Why has one of my mice lost most of her whiskers and now some fur too?

This can be a relatively common problem when mice are housed together and become mature. It is a problem known to breeders as “barbering”, when one mouse starts to nibble at its companion, shortening its hair. There is no single cause, but stress is often involved.

Ideally, you should separate the mice, and before long, your pet will regrow its fur again. They can then be reintroduced again on neutral territory in the future, and hopefully, the problem will not return if you adjust your pet's housing.

Alternatively, simply try offering more places where your mice can hide in their quarters as a first step. These rodents are naturally shy, and so they can become easily stressed if they do not have access to sufficient areas for this purpose. You may ewant to include a hamster house for example, and you could even use the central cardboard tube from a roll of paper kitchen towelling. This is easily replaced too, if the mice decide to gnaw it.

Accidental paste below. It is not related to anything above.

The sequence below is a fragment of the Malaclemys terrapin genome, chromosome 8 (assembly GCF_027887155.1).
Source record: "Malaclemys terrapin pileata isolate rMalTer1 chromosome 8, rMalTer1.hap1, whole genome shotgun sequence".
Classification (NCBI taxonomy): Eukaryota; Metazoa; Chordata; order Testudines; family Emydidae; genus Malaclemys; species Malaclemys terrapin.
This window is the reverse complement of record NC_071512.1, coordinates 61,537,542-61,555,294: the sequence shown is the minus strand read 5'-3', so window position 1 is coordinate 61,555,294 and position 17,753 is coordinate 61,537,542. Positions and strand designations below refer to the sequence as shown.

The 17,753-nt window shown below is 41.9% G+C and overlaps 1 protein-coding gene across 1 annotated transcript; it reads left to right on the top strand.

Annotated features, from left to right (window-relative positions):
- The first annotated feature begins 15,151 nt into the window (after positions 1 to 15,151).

Generally, try to make their quarters more interesting, and give them special small animal chews, so they can exercise their teeth. Don't worry that there isn't a wide choice of chews available for mice, as again, those marketed for hamsters will be suitable. The problem can also be encountered in pet rats too.